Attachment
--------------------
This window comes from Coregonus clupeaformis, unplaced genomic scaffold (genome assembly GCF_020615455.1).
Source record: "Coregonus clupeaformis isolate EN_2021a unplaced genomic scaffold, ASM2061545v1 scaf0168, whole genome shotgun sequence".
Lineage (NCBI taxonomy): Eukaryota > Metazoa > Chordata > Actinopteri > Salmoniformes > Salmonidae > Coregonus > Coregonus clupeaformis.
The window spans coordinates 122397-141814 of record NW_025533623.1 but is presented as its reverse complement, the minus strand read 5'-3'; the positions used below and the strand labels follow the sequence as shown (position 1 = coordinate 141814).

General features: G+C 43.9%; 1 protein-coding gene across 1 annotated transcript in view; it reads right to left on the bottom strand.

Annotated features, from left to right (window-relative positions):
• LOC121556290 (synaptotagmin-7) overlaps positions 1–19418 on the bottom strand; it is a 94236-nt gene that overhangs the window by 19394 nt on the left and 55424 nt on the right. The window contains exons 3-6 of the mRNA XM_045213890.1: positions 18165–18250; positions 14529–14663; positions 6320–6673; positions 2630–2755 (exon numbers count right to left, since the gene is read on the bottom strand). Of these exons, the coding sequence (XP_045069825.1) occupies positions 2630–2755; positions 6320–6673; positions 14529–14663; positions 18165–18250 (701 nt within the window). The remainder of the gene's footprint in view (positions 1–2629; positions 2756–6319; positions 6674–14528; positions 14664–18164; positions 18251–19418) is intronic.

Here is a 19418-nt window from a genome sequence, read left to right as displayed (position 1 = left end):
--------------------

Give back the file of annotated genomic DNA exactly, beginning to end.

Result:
This window comes from Coregonus clupeaformis, unplaced genomic scaffold (genome assembly GCF_020615455.1).
Source record: "Coregonus clupeaformis isolate EN_2021a unplaced genomic scaffold, ASM2061545v1 scaf0168, whole genome shotgun sequence".
Lineage (NCBI taxonomy): Eukaryota > Metazoa > Chordata > Actinopteri > Salmoniformes > Salmonidae > Coregonus > Coregonus clupeaformis.
The window spans coordinates 122397-141814 of record NW_025533623.1 but is presented as its reverse complement, the minus strand read 5'-3'; the positions used below and the strand labels follow the sequence as shown (position 1 = coordinate 141814).

General features: G+C 43.9%; 1 protein-coding gene across 1 annotated transcript in view; it reads right to left on the bottom strand.

Annotated features, from left to right (window-relative positions):
• LOC121556290 (synaptotagmin-7) overlaps positions 1–19418 on the bottom strand; it is a 94236-nt gene that overhangs the window by 19394 nt on the left and 55424 nt on the right. The window contains exons 3-6 of the mRNA XM_045213890.1: positions 18165–18250; positions 14529–14663; positions 6320–6673; positions 2630–2755 (exon numbers count right to left, since the gene is read on the bottom strand). Of these exons, the coding sequence (XP_045069825.1) occupies positions 2630–2755; positions 6320–6673; positions 14529–14663; positions 18165–18250 (701 nt within the window). The remainder of the gene's footprint in view (positions 1–2629; positions 2756–6319; positions 6674–14528; positions 14664–18164; positions 18251–19418) is intronic.

Here is a 19418-nt window from a genome sequence, read left to right as displayed (position 1 = left end):